I once heard it said that Christian music was never intended to be for Christians. But today, that’s the only people it’s for.

From years of being involved in Young Life, then attending Bethel University, and now working for a church, despite my love/hate relationship with it, I’ve acquired a decent library of Christian music. Obviously, I don’t hate all Christian music, otherwise I wouldn’t own any. Over the last several years, even while working for Eagle Brook, I haven’t listened to much Christian music. KTIS is a preset in my car, but 99% of the time I skate past it on my way to 89.3 The Current or let’s be real- KDWB because it’s the McDonalds of radio stations. I spend a lot of time alone in my car. I live far away from mostly everything right now, so music is my constant companion. Car singing, my therapy.

On a particularly drawn-out trip around the Twin Cities metro one evening last week, I was listening to a playlist on shuffle. That night, my heart hurt. A week from today is the one-year anniversary of Christie’s passing. And I’ve been feeling the grief in a new way over the last month or so. There have been several nights that are dark, cold, and I can’t shake a heavy feeling from my chest. I want to cry, but why? I just feel so sad. So sad. And it’s all I can think about. As this playlist shuffled, David Crowder’s song, “Shadows,” came on. My hand immediately reached for my iPhone to switch the song. It’s my gut reaction to a Christian song I’ve heard 1,000 times. But I felt too bummed out and worn out to go through with it. I didn’t have the resolve to care. So I let it play. And suddenly, a song I’ve heard 1,000 times took on new meaning. And I hit repeat. 1,000 times.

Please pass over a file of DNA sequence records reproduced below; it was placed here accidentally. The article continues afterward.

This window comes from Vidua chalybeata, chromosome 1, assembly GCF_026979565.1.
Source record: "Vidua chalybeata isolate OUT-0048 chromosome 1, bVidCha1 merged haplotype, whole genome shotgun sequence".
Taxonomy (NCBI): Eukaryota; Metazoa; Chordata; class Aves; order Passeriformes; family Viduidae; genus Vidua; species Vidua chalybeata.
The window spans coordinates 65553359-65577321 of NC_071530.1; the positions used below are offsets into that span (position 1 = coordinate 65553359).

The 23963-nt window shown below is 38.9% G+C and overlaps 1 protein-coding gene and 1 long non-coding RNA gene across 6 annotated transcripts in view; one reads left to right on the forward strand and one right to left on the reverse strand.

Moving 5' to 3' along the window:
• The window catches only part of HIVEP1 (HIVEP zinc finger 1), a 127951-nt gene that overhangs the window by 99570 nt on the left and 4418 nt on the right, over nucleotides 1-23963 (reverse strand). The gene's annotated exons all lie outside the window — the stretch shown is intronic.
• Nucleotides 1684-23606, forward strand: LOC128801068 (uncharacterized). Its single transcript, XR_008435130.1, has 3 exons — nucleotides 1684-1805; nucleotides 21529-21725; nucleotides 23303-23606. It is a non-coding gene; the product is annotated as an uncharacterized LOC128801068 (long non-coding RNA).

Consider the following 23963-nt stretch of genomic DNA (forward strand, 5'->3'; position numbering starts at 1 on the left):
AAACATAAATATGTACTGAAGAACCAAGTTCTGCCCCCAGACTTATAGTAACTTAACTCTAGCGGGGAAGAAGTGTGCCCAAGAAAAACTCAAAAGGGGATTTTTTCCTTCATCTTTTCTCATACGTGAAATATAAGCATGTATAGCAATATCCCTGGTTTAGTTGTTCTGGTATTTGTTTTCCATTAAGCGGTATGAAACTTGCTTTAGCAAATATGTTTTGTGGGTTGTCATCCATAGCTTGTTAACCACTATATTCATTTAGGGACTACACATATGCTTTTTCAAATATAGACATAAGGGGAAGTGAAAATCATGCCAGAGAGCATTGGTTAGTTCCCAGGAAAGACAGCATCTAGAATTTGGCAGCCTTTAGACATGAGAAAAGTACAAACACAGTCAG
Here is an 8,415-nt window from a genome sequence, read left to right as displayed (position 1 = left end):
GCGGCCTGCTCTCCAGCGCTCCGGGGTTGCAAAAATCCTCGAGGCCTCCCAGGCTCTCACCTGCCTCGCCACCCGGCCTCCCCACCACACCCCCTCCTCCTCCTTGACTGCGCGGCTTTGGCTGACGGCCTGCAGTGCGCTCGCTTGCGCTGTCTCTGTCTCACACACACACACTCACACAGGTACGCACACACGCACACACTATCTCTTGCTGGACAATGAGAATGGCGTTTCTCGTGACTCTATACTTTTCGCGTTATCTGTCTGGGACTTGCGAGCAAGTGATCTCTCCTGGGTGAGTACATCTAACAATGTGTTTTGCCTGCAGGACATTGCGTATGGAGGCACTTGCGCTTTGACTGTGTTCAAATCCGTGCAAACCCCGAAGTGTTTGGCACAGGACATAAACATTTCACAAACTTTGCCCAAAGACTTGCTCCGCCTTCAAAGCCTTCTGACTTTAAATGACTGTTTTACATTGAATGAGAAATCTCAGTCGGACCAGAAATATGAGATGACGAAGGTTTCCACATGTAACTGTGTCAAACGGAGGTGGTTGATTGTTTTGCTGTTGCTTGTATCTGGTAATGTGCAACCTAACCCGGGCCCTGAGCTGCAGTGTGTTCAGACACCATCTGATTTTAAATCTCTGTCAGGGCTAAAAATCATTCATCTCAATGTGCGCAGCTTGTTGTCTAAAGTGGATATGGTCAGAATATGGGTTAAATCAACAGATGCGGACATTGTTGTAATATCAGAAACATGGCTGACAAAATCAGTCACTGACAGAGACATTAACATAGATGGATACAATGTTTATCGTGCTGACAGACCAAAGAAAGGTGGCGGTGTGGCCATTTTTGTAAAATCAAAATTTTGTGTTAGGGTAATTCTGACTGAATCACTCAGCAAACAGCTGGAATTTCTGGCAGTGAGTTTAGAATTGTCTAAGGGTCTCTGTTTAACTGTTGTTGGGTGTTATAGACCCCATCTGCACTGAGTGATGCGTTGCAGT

The song talked about the waves of light and shadows we experience in life. Oh the joy, and oh the sorrow. OH the sorrow. I know sorrow, now. I don’t think I did before last year. I knew deep sadness. But sorrow is different. Yet will he bring, dark from light, Yet will he bring, day from night. When darkness falls on us, we will not fear, we will remember, when all seems lost, when we’re thrown and we’re tossed, we’ll remember the cost, we’re resting in the shadow of the cross. I backtracked and played those lines over and over. I needed a reminder that this feeling I was feeling is just a shadow. It’s not the end. It’s not forever. It will lift and I’ll stand directly, “In the Light,” like DC Talk. (Hah…or maybe not exactly like DC Talk, but I had to tie it back in. :))